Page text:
THE WEEK, 8 MARCH 2019
Blog posted by: Aidan Shilson Thomas, 08 March 2019.
REFORMER Of The Week
The Finnish Government, for holding itself to account for the failure of health and social care reforms and resigning en masse.
Quote of The Week
‘We shouldn’t ask how to digitise public services…Instead, we should ask how we can use digital technologies to improve services.’
Edward Poyntz-Wright, DXC
Good Week For
Female Business Leaders
On International Women’s Day, the Treasury has launched its Investing in Women Code, which will require banks and other lenders to declare how much of their funding goes to female-led businesses.
UCAS have announced that it will enable people to apply for higher-level and degree apprenticeships through its portal for the first time.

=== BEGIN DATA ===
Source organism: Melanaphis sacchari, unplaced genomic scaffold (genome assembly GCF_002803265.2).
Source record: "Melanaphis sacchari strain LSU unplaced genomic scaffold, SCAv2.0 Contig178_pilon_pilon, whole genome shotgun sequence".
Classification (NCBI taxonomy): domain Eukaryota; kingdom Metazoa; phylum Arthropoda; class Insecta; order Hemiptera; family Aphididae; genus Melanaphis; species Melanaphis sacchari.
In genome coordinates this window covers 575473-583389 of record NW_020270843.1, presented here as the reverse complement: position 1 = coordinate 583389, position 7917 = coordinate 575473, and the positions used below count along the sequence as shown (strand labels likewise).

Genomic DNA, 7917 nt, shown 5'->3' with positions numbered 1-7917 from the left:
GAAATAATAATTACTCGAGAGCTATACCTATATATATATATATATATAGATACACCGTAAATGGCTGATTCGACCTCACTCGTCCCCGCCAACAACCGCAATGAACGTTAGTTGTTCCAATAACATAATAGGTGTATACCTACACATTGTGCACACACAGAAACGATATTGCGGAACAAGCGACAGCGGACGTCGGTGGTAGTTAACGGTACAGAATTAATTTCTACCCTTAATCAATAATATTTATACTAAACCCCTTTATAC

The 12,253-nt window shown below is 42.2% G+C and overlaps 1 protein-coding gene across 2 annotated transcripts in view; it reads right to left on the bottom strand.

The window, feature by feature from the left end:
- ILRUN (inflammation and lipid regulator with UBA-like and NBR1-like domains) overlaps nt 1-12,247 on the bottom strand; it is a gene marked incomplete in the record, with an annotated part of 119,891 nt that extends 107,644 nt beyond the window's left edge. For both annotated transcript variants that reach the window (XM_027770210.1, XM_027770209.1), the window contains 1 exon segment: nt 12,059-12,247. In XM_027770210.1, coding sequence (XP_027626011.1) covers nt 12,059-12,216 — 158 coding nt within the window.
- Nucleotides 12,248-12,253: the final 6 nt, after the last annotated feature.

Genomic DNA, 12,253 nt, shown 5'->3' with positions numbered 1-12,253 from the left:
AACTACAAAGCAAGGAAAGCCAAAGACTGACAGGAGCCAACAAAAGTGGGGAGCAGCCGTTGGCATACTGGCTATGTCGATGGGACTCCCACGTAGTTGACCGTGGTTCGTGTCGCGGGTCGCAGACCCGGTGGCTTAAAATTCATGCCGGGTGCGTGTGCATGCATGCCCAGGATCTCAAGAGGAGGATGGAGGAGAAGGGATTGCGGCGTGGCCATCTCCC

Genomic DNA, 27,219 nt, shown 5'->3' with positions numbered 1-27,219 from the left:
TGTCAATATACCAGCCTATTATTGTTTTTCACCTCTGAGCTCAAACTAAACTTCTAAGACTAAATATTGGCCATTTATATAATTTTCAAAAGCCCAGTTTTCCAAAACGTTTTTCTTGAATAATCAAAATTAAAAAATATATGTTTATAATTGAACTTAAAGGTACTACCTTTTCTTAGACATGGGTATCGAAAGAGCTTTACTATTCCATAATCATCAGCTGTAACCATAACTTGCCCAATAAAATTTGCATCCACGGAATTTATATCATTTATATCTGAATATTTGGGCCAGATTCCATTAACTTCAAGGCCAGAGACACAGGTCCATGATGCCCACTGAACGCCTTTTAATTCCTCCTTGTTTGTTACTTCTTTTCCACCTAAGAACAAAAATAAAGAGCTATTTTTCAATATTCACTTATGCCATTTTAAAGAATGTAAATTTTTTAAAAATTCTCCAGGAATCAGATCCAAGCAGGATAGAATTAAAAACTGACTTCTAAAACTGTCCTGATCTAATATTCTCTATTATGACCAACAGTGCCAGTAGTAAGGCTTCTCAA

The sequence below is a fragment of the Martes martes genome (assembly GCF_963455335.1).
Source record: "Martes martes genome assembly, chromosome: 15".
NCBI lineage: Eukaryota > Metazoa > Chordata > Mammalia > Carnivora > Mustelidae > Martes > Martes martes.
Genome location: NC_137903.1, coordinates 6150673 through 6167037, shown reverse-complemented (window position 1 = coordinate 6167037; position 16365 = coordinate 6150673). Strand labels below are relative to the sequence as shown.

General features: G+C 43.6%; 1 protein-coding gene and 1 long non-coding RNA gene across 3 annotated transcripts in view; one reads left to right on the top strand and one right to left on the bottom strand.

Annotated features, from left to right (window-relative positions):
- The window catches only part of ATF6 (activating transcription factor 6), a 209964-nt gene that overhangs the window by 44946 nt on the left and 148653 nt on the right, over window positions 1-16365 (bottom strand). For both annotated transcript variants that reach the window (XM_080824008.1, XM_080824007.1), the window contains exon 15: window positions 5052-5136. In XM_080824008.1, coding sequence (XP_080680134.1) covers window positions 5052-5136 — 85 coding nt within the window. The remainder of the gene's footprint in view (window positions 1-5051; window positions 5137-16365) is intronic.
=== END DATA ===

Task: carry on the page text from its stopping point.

Bad Week For
The National Audit Office has warned that the Government will not meet its target of 3 million new apprenticeship starts by 2020.
Clarity on School Funding
An investigation has revealed that some state schools are asking parents to make financial contributions to cover the costs of equipment and staff salaries.
On Thursday, Reform hosted a roundtable led by Liisa-Maria Voipio-Pulkki, Director General, Finnish Ministry of Social Affairs and Health, to consider how data and technology can create better public services in the UK and abroad.
Eleanora Harwich, Director of Research at Reform, gave a presentation at Privitar’s Data Policy Network on Reform’s recent report, Making NHS data work for everyone.
Imogen Farhan, Researcher at Reform, published a blog arguing that employment alone will not solve poverty, and that steps must be taken to reduce in-work poverty by increasing purchasing power.
Josh Prichard, Researcher at Reform, published a blog arguing that better training for frontline staff is necessary to develop personal budgets. Josh is co-author of Reform’s recent report, Proceed with caution: What makes personal budgets work?
Reform published a blog by Dr Peter Hampson, Clinical Director of the Association of Optometrists, arguing that artificial intelligence could transform optometric care for patients.
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